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Brand Threat: The Out-Of-Touch CEO

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Brand Threat: The Out-Of-Touch CEO

“Bank of America Corp. is scrapping its plan to charge a $5 monthly fee for making debit card purchases after an uproar and threatened exodus by customers.” –Bloomberg, 11.1.11

 “Netflix has decided to can Qwikster, the DVD-rental spin-off it announced to unlimited screaming last month.” –-Wall Street Journal, 10.10.11

“Barely a month into Meg Whitman’s tenure as chief, Hewlett-Packard announced on Thursday that it would not sell the company’s dominant personal computer business — closing off a strategic path offered by her predecessor.”–New York Times, 10.27.11 

These stories might be laughable if they weren’t such a tragic waste of shareholder value.

Most every company says it values its customers, and hates to ‘walk away’ from them. Leaders are called on to make tough decisions they believe are in the best interests of their companies. And sometimes, these decisions advantage some customers at the expense of others. That doesn’t make them bad decisions, just risky ones.

But leaders of some of our greatest brands act like they have forgotten (or never knew) what every junior brand manager surely knows — to test potentially risky messages and find ways to mitigate their negative impact. Instead, senior leaders are acting like bulls in a china shop, awkwardly and prematurely broadcasting their strategic decisions in ways that destroy their company’s (and their own) reputation and value.

HP’s announcement last August that it was considering selling its PC business could be read as either the hubris of a short-timer CEO or a strategically important move to free up resources for higher margin and/or growth opportunities. Either way, the already struggling stock lost nearly 1/3 of its value upon the announcement, dropping to $22.60 from $32.61/share in one day HP’s stock price has languished around $25 ever since.

Netflix shot itself in the foot multiple times last year – and its stock price has suffered the consequences. Shares have fallen from an all-time high of $298.73 on July 13 (just 4 short months ago) to close up 10% at $91.80 today. The mail order DVD model may in fact need to be phased out for Netflix to continue to reign pre-eminent in home entertainment or media or whatever business they see themselves in. Surely, they could have used their prior market capitalization better to help achieve their vision, rather than see precious capital and valuable customer relationships squandered by leadership ineptitude.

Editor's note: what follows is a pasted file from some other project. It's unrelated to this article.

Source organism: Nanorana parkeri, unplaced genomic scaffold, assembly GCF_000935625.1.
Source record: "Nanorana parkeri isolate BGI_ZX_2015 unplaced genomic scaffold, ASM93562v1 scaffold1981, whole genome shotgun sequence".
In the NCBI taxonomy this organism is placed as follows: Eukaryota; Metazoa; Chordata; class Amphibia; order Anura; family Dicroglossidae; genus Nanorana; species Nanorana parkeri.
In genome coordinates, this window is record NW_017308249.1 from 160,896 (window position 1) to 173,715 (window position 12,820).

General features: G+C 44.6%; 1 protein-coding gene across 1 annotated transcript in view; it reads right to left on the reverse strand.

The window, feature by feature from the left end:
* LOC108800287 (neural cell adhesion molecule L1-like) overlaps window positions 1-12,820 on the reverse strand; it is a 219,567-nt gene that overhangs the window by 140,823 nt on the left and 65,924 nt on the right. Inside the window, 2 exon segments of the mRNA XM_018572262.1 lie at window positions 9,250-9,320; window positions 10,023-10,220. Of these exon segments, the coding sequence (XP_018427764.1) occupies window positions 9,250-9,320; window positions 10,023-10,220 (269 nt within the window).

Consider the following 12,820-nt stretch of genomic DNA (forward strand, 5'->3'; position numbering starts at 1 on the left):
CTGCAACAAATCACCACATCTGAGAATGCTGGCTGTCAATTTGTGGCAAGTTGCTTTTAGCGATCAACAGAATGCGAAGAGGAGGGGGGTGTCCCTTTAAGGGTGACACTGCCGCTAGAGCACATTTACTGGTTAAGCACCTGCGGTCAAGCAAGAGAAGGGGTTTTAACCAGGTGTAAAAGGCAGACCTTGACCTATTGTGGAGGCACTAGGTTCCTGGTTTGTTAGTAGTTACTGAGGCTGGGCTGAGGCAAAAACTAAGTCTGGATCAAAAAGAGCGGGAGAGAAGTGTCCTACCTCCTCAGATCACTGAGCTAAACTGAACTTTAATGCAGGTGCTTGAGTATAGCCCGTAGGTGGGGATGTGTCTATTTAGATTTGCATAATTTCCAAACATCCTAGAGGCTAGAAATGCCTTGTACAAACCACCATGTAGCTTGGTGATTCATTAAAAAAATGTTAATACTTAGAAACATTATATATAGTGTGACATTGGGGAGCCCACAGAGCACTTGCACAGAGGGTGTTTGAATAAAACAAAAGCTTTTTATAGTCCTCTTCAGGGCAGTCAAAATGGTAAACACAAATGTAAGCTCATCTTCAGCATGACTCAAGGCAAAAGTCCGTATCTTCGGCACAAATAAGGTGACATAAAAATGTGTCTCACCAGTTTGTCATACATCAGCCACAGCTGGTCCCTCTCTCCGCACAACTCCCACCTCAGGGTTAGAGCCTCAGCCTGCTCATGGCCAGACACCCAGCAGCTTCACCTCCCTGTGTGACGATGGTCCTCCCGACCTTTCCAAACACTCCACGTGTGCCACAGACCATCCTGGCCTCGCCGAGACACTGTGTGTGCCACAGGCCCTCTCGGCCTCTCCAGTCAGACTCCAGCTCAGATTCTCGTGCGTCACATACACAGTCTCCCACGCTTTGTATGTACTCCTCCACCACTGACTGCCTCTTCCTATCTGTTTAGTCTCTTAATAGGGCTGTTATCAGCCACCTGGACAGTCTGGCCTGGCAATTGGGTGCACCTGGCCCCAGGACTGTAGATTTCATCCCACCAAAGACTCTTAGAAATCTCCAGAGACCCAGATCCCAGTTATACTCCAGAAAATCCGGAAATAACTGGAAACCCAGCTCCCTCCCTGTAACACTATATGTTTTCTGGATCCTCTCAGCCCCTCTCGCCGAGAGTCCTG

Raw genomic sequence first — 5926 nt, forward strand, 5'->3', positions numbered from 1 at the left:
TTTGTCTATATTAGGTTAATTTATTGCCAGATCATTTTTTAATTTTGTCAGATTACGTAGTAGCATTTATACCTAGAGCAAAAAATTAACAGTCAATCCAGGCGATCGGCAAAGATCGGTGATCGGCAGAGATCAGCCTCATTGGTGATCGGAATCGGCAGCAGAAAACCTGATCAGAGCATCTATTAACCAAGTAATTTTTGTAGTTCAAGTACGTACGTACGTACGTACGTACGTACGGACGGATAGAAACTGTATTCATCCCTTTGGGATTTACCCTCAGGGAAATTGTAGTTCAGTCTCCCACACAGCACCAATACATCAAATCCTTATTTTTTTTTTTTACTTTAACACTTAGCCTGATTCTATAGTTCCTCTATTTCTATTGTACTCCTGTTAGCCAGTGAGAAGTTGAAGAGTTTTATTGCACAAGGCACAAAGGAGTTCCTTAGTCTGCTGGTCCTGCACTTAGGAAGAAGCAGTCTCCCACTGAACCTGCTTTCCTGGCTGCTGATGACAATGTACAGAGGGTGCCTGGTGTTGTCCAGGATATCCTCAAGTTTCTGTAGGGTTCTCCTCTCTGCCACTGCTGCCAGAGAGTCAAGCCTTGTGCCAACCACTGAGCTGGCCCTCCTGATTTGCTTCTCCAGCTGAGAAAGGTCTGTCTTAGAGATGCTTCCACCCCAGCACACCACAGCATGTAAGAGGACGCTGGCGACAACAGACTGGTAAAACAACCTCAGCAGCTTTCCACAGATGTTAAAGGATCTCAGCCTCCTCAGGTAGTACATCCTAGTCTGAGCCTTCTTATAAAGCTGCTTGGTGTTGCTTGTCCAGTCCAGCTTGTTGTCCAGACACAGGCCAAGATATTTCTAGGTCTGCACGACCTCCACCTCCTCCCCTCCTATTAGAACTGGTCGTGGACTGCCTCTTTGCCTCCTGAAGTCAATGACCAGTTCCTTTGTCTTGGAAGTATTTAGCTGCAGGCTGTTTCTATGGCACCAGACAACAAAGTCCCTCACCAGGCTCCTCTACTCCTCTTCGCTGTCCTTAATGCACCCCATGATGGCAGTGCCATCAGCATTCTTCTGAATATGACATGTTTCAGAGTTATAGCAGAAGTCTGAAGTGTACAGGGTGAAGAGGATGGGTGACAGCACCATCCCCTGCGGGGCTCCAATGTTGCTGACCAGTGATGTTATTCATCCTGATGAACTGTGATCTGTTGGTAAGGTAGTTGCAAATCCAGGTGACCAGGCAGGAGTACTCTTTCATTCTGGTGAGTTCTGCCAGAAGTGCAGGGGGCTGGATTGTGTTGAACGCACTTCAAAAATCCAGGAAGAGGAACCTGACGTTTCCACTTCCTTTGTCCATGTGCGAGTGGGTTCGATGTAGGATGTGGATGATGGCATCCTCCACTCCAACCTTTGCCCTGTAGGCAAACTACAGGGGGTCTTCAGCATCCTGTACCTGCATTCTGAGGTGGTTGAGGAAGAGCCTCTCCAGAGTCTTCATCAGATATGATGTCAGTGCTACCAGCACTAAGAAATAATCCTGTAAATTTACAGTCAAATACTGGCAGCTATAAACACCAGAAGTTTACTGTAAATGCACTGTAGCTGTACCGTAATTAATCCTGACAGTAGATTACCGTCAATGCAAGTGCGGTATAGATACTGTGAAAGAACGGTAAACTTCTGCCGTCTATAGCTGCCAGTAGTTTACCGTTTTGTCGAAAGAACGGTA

The latest episode of self-inflicted damage came last September from Bank of America who announced a monthly charge for checking account customers to use their debit cards. This controversial move follows years of encouraging and rewarding debit card usage (and reaping the cost savings over paper check processing) and is part of what is fueling the Occupy Wall Street anger. Already reeling from other challenges, it’s hard to attribute any Bank of America stock price change specifically to the announcement of the new $5/month charge on September 29 or its reversal on October 31. The point is, if it was the right business decision, it should have been handled differently.

What has happened to the instincts of corporate America? Have the leaders of these companies become so insular, so arrogant, or so detached from reality that they don’t bother developing a customer-focused plan to communicate their decisions effectively? Do they assume that, like diamonds, a customer is forever?

These days, there is no excuse for this type of leadership blunder. Testing messages with customers is faster, cheaper, and easier than ever. So is building a communications plan that manages risk and avoids patently value-destroying moves. Testing messages with customers is not just a “marketing ploy” or “spin doctoring”. Although it’s the fashion to malign them, simple focus groups and surveys are very effective at identifying truly bad ideas. They cost little and take next to no time. They should be considered the equivalent of spell checking for customer-facing decisions.

Being in touch with customers is the antidote to company hubris at all levels – and these days particularly for CEO’s as well as those who advise them.

Contributed to Branding Strategy Insider by: Judy Hopelain of Brand Amplitude

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